--How to prepare your flies prior to fishing to enhance presentations
--A specific fly to use on the Colorado River that produces 365 days a year.
--Rigging techniques that work wonders for on or just under the surface
--How to significantly improve hookup success

Here is a video of one of Ken's primary midge patterns that he has been fishing since the 1980's



Thursday, December 9, 2010

Culture Club


We all dig fly fishing. And chances are if you are reading this, you dig fly fishing as well.

I’ve always broken down fly fishing into these three things: Science, Sport, and Art.

The science of it involves the entomology, the nature of the water and its’ surroundings, the fish itself. If we’re able to educate ourselves on species, bugs, habits, weather, and water, we automatically have a greater advantage.

Speaking of advantage—we’re always looking for one. That creates an unspoken (most of the time) competition. Fishing is a sport. It’s us against nature (and sometimes the guy 20 feet away from us). Sometimes we win, sometimes nature (or he) does—but fly anglers tend to bring a more caring, conservation-minded approach to the game.

One aspect that differentiates fly angling from our conventional counterpart is the art. Tying a fly, casting a fly, and presenting a fly is a world away from the utilitarian mindset of “Me catch fish any way possible.” Treble hooks, live bait, a Jedi craves not these things.

There are other things that appeal to the fly angler, though. Things such as the culture. The culture is essentially everything revolving around fly fishing—except for the fly fishing itself.

I, personally, enjoy the culture about as much as I enjoy the act. Let me elaborate:

* Sitting around the fire in camp chairs, wet waders hanging from a tree branch, passing the whiskey bottle, breaking down the day’s activity—or lack there of.

* Discovering a new local breakfast diner on your way to the put-in that has serves the best biscuits and gravy you’ve had since your grandma’s—and the cheapest coffee. All served to you by cheerful waitress that calls you “Sweet Cheeks”.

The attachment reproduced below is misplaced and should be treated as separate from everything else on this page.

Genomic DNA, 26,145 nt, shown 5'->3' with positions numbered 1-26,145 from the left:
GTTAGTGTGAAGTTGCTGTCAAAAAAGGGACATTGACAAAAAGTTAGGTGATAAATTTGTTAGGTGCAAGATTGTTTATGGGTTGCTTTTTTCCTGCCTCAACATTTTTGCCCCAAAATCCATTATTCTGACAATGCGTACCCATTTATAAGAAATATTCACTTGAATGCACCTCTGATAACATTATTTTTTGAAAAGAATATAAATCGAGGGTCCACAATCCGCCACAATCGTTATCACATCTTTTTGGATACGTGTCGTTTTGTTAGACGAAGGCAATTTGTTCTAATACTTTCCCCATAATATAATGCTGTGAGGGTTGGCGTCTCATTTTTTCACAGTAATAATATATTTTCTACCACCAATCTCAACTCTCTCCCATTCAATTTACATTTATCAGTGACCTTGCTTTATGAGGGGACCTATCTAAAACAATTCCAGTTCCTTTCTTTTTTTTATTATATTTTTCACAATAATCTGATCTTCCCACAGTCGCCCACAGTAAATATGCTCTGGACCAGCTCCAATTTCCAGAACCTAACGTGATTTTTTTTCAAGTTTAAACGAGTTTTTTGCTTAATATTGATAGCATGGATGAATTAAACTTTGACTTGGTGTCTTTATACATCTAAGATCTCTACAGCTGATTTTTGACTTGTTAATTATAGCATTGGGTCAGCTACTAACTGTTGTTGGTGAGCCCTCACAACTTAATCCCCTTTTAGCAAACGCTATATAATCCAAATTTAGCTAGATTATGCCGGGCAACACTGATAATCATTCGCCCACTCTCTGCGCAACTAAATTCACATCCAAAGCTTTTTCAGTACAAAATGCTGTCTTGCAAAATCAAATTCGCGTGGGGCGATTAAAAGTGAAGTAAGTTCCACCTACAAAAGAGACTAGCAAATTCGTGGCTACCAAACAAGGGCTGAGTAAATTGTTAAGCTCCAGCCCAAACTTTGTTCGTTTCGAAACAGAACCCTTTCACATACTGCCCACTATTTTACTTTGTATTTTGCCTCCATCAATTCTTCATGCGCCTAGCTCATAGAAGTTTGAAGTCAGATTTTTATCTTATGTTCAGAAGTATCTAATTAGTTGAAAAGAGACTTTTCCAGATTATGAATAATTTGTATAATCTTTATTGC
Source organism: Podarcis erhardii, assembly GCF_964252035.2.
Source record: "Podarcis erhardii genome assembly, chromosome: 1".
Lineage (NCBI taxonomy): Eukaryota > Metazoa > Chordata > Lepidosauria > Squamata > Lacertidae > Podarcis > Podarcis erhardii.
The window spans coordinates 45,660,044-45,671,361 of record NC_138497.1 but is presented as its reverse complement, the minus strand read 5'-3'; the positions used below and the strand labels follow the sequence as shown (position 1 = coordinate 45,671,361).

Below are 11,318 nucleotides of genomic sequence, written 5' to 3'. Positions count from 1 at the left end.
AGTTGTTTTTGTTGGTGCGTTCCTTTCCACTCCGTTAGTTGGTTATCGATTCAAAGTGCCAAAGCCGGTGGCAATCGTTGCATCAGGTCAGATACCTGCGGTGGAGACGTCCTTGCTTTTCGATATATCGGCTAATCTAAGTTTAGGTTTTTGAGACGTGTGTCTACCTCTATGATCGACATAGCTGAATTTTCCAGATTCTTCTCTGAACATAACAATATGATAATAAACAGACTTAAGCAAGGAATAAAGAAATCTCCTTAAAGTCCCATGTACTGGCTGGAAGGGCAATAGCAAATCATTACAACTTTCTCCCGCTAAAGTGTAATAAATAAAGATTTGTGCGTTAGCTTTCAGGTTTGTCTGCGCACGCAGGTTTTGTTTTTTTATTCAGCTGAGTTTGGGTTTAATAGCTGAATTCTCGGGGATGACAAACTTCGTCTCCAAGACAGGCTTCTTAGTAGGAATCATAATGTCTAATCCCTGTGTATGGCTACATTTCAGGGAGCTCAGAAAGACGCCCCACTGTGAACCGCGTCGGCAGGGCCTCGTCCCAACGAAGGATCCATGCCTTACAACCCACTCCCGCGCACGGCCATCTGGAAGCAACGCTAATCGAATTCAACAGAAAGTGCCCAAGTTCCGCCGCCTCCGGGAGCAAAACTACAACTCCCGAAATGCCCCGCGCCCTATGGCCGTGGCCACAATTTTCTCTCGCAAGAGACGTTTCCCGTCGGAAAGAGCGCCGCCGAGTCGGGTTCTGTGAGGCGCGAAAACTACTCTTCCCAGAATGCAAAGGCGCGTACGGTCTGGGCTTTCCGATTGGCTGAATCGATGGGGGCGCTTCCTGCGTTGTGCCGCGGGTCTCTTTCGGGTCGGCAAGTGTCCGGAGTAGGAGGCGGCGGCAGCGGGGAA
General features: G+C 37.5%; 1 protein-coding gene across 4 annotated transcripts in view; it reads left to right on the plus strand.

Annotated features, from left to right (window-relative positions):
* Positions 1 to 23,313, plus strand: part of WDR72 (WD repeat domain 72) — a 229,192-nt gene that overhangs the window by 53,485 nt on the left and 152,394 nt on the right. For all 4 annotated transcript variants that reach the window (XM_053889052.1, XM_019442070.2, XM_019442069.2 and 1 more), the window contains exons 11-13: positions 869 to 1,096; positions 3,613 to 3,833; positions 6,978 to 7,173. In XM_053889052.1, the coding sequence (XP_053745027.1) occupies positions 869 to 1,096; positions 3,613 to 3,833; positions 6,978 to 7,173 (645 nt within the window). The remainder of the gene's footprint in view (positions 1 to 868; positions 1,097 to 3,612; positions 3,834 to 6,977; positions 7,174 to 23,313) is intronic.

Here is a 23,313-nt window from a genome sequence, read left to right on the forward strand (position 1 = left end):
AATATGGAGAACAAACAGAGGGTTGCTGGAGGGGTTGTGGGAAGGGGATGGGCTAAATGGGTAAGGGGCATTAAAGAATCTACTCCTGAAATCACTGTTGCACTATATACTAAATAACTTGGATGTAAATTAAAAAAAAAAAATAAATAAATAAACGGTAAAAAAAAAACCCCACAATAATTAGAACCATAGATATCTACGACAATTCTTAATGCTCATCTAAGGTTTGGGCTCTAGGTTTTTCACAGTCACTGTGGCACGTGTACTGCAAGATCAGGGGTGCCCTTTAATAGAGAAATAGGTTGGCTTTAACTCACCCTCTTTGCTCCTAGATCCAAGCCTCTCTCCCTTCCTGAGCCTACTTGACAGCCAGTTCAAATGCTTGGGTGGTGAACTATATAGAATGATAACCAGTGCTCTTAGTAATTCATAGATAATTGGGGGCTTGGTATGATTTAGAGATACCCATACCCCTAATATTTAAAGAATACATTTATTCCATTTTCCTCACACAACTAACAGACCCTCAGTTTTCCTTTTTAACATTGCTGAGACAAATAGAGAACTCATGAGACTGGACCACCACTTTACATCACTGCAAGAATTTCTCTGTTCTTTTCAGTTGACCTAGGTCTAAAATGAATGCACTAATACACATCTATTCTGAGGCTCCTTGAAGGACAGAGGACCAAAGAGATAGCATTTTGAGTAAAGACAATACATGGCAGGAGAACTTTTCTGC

* Keeping a few high country brookies, firing up the backpacking propane burner alongside the stream, laying the flour-dusted fillets into a little oil, and appreciating that warm, fresh smell and crunch.

* Meeting back at the truck for an end-of-day tailgate pow-wow involving pulling a couple beers deep from the ice and toasting to a day well spent.

* Meeting up with some old acquaintances at the fly shop, bs-ing over a hot cup of coffee about what river’s on and which one’s been worthless, that destination trip you’ve been planning on taking for the last three years, and debating about the effectiveness of different nymph rigs.

* Passing on your knowledge, your advice, your trials, your errors, and your passion to someone new to our world.

Trying to explain to someone who doesn’t fly fish why we fly fish isn’t easy. There isn’t one reason, one sentence, one paragraph that explains it. It has to do with an abundance of interests all funneled into one activity. The science of it, the sport of it, the art of it—and everything else that rotates around it.


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Monday, December 6, 2010

Free Fly Tying Clinic ~ December 11, 2010